To seal or not to seal porcelain tiles has become quite a common question among those who get tiles. Let’s get the lowdown on the subject.
One of the most common questions that tile sellers report getting is the question whether to seal or not to seal porcelain tiles. The customers today are so much more knowledgeable than the customers of previous times. It can all get a bit confusing when you are choosing between natural stone, natural timber, natural marble or tiles made out of porcelain.
While we all know that the products which are natural such as stone, timbre do require some form of sealing but do porcelain tiles also need sealing? We will answer in the following few passages.
There are a wide variety of different types of porcelain available in the market today. They are manufactured with different standards in different countries. The purpose of so much variety is to meet the various pricing and performance demand that the market produces. Contrary to this, however, in the past only a small and select group of workers used to make porcelain and they were able to maintain incredibly high standards for all the porcelain manufactured in Europe. This, by default, set the definition of what porcelain is. Today, however, this definition does not apply to all things that are labelled as porcelain. Consequently, whereas in the past we did not recommend sealing porcelain, nowadays we need to get a lot more information before we can make that suggestion. The fact of the matter is that there is now a wide range of porcelain available in the market with very high water absorption rate and these definitely require a sealer in order to perform properly. In order to determine whether a porcelain needs a sealer, all you need to do is a simple water test. If the tiles stains after several minutes of being exposed to the water, then the tile could very well do with some sealing. In general, it is normally the products that are polished that need it the most, especially the ones that are of the “honed” or stain variety.
Which Sealers Actually Work
Just by the way that porcelain is made, makes it a product that is difficult to seal. Generally it does have low water absorption rate and it also has a very fine and highly compressed crystal lattice. This makes it very difficult for conventional sealers to properly bond with many types of porcelain. There exist two types of sealersthat will make it very easy for you to seal porcelain, one is the penetrating type products and the other are Floor Finishes.
Penetrating or impregnators
These are sealers that cure and work underneath the surface of the porcelain tiles. They usually leave the tiles looking like how they are supposed to look without any extra bells and whistles and they also do not produce any detrimental effects on the tiles slip resistance.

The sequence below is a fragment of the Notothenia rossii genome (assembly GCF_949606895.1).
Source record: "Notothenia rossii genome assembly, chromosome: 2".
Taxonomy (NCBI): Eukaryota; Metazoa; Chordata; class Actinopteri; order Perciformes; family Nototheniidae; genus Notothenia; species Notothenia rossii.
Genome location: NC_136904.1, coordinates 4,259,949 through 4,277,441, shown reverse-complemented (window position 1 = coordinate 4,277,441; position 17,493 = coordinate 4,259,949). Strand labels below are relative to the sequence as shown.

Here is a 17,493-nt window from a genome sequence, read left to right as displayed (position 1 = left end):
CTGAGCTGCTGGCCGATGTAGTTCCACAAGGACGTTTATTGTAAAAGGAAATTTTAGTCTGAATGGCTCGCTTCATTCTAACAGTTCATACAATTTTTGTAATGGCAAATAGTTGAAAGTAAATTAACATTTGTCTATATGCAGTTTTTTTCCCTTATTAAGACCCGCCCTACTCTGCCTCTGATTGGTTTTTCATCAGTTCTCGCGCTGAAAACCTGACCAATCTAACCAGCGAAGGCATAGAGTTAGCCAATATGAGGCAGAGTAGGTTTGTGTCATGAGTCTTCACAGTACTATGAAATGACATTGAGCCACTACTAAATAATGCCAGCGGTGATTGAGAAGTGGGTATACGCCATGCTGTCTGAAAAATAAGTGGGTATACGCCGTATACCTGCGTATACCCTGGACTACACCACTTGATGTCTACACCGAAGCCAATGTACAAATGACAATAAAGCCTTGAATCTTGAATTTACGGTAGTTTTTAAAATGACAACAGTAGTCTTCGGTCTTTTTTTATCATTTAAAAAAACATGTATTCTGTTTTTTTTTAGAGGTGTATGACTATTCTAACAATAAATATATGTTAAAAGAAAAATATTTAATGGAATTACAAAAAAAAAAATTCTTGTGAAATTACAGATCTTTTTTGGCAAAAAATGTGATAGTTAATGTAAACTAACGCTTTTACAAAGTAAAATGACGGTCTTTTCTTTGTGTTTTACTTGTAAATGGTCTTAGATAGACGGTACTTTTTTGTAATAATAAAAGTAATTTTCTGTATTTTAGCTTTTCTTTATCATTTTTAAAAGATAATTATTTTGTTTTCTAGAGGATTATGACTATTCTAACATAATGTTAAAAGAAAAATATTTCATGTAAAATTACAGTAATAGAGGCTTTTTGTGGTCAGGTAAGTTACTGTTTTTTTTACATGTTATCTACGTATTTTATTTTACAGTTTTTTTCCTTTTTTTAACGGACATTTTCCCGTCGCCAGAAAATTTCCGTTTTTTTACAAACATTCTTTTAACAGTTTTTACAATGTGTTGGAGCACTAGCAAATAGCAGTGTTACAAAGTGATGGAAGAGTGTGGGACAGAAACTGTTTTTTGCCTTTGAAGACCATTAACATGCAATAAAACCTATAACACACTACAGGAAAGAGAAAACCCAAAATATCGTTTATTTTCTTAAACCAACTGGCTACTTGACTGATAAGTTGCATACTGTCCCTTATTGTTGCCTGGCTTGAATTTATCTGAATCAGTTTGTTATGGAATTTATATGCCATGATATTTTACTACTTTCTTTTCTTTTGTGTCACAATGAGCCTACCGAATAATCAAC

A very common type of thinking that is prevalent is that the best penetrating sealers for porcelain are solvent based and not water based. The reason is that solvents have a molecular structure that is much smaller than water. This apparently makes them better able to penetrate the dense surface of the porcelain. This is true to some extent. It is important to point out here however that if a premium water based product is modified and allowed to be longer on the porcelain then it can actually be superior in result than the traditional sealers that are solvent.
The fact that there are so many sealer companies who are trying to maximize productivity and quality control, it may in fact be counterproductive to deter from the normal and well known method of penetrating sealer application. It is for this reason that there are now companies who have developed specialised sealers for porcelain.
At present, these are solvent based as these allow much higher performance and these do not require any modification to the traditional process of application. The newer generation of solvent sealers are much better than their previous traditional versions.
Just by the very nature of how porcelain tiles are, it is an almost impossible task for surface sealers to properly seal the porcelain. This is the main reason why penetrating sealers are considered to be gold standard within the sealing world. If for some reason, your porcelain surface cracks or begins to wear, then the regular and traditional way of restoring them using wet polishing may not be the most practical solution. This is exactly the kind of situation where a “synthetic polish” becomes the most practical and also realistic alternative. It is important to note here that in order for the surface coating to properly bond to the surface of the porcelain, resins that are thermoplastic must be made use of. Without the help of this technology, the normal air cured coating will never be sufficient enough to form a strong enough bond.
The fact of the matter is simply that nowadays the question of whether or not to seal porcelain has become a real and legitimate question. When porcelain first came into existence, this question did not hold much value. In the past the real questions related to maintenance. However, with newer and so much variety of porcelain now available throughout the world, the porcelain of today cannot be held to the same standards of the past years. Porcelain now encompasses a truly wide range of performance characteristics and a whole lot of them can definitely be improved upon by the use of sealers.
So, the question that we started this article off with, well the answer to that is no longer just a blanket no. The proper reply to that question now is what type of porcelain are you talking about.